Our word choices have a profound impact on how others perceive us, as well as the actions they take afterward. Thus, if you want to be a Rockstar presenter , you need to choose your words carefully and prioritize powerful words!
List of Powerful Words to Use in Presentations
The English language has about 170,000 words in use . But an average person has an active vocabulary of 20,000 – 30,000 words. Among them is a smaller range of powerful adjectives and action verbs to make your presentations and speeches more impactful.
Action Verbs to Use in Your PowerPoint Presentation
As the name implies, action verbs denote some dynamics — state, movement, result, etc. We use action verbs in our everyday speech a lot to describe what and how we do things. As author Elwyn Brooks White suggests :
“Write with nouns and verbs, not with adjectives and adverbs. The adjective hasn’t been built that can pull a weak or inaccurate noun out of a tight place.”
Strong verbs don’t need adverbs to reinforce them. Compare these two statements:
- I walked quickly towards the door.
- I rushed out of the door.
The first sentence merely states the fact. But the second one better conveys the emotion, the urgency of getting out of the room. It adds color to the narrative and sets the right mood.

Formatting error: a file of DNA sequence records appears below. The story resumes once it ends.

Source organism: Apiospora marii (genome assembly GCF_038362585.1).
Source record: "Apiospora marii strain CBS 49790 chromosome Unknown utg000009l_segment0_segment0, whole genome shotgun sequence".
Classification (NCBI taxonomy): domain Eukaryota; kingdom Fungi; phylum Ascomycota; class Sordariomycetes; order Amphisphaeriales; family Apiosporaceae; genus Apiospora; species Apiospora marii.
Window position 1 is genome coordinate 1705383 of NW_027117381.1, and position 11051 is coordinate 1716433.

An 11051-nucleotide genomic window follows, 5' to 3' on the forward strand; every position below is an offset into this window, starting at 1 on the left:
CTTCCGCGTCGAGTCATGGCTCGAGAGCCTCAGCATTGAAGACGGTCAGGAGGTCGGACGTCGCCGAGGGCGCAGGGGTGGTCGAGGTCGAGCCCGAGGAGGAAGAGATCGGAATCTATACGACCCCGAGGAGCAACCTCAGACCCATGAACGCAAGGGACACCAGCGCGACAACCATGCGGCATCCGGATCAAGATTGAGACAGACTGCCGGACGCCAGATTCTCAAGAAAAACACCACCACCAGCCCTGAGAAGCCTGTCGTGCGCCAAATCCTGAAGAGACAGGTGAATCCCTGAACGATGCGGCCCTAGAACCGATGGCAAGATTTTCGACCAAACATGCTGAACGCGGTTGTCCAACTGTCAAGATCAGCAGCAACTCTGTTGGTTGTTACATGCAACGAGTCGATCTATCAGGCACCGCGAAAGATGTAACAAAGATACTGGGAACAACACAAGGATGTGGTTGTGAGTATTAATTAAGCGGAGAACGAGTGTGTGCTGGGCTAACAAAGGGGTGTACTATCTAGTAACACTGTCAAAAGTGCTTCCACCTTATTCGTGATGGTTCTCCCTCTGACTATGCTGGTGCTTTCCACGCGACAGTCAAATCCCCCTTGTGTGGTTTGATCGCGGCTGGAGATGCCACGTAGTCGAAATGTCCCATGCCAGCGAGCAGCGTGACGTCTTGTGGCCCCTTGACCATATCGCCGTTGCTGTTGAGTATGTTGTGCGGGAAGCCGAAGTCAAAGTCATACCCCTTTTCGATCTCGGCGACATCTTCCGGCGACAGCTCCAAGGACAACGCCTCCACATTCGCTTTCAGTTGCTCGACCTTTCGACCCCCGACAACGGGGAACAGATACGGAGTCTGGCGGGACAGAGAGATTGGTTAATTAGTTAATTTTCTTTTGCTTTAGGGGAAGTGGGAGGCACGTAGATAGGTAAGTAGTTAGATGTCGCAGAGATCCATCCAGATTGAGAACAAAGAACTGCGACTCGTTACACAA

In business presentations, action verbs help imply action to the user. They are good to use for both throughout the copy and the closing slide when you describe:
- Main action points
- Next steps
As you proofread your slide deck, look for weaker verbs and then replace them with stronger synonyms. Some common offenders include:
- State-of-being verbs such as am, does, do, could, might, etc. While they have their merit, oftentimes, you can find a more descriptive alternative, conveying an extra emotion.
- Verbs ending in -ing : wishing, planning, forgetting. Be bolder. Use present or past tenses instead.
- Verbs in conjunction with an adjective: walked quickly, talked loudly, etc. Again, these can be replaced with snappier one-word alternatives.
List of powerful verbs to make your language more persuasive:
Powerful Adjectives to Use In Your Presentation
The goal of adjectives is to reinforce your nouns and verbs. Use them to convey specific emotions and set the scene for the audience.